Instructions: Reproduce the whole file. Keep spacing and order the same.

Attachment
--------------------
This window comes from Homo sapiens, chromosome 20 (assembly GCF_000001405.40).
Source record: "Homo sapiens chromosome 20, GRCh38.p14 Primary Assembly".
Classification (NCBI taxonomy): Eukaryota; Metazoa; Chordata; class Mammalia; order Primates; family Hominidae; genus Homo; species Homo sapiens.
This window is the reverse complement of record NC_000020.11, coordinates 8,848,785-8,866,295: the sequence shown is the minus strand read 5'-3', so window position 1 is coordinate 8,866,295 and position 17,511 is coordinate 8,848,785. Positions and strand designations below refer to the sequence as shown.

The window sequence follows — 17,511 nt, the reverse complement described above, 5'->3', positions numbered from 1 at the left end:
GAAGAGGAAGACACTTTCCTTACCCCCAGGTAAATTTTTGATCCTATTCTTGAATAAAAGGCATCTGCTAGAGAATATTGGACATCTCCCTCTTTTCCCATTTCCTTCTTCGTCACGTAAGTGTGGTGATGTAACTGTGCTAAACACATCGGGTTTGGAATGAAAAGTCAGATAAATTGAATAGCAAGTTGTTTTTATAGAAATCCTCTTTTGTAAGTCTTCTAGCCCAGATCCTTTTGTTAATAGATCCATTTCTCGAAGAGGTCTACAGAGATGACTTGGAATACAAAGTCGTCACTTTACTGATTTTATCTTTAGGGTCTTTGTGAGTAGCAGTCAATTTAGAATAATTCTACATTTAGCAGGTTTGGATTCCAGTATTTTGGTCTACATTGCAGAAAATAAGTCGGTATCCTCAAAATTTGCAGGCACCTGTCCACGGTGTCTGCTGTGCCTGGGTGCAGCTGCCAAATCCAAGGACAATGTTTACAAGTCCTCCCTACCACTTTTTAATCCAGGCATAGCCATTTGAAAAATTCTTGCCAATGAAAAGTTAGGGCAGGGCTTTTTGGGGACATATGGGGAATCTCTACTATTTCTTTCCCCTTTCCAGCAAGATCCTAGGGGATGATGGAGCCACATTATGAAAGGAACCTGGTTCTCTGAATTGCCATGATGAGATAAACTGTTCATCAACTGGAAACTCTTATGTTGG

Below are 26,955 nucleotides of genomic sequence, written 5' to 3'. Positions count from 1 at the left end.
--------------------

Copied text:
This window comes from Homo sapiens, chromosome 20 (assembly GCF_000001405.40).
Source record: "Homo sapiens chromosome 20, GRCh38.p14 Primary Assembly".
Classification (NCBI taxonomy): Eukaryota; Metazoa; Chordata; class Mammalia; order Primates; family Hominidae; genus Homo; species Homo sapiens.
This window is the reverse complement of record NC_000020.11, coordinates 8,848,785-8,866,295: the sequence shown is the minus strand read 5'-3', so window position 1 is coordinate 8,866,295 and position 17,511 is coordinate 8,848,785. Positions and strand designations below refer to the sequence as shown.

The window sequence follows — 17,511 nt, the reverse complement described above, 5'->3', positions numbered from 1 at the left end:
GAAGAGGAAGACACTTTCCTTACCCCCAGGTAAATTTTTGATCCTATTCTTGAATAAAAGGCATCTGCTAGAGAATATTGGACATCTCCCTCTTTTCCCATTTCCTTCTTCGTCACGTAAGTGTGGTGATGTAACTGTGCTAAACACATCGGGTTTGGAATGAAAAGTCAGATAAATTGAATAGCAAGTTGTTTTTATAGAAATCCTCTTTTGTAAGTCTTCTAGCCCAGATCCTTTTGTTAATAGATCCATTTCTCGAAGAGGTCTACAGAGATGACTTGGAATACAAAGTCGTCACTTTACTGATTTTATCTTTAGGGTCTTTGTGAGTAGCAGTCAATTTAGAATAATTCTACATTTAGCAGGTTTGGATTCCAGTATTTTGGTCTACATTGCAGAAAATAAGTCGGTATCCTCAAAATTTGCAGGCACCTGTCCACGGTGTCTGCTGTGCCTGGGTGCAGCTGCCAAATCCAAGGACAATGTTTACAAGTCCTCCCTACCACTTTTTAATCCAGGCATAGCCATTTGAAAAATTCTTGCCAATGAAAAGTTAGGGCAGGGCTTTTTGGGGACATATGGGGAATCTCTACTATTTCTTTCCCCTTTCCAGCAAGATCCTAGGGGATGATGGAGCCACATTATGAAAGGAACCTGGTTCTCTGAATTGCCATGATGAGATAAACTGTTCATCAACTGGAAACTCTTATGTTGG

Below are 26,955 nucleotides of genomic sequence, written 5' to 3'. Positions count from 1 at the left end.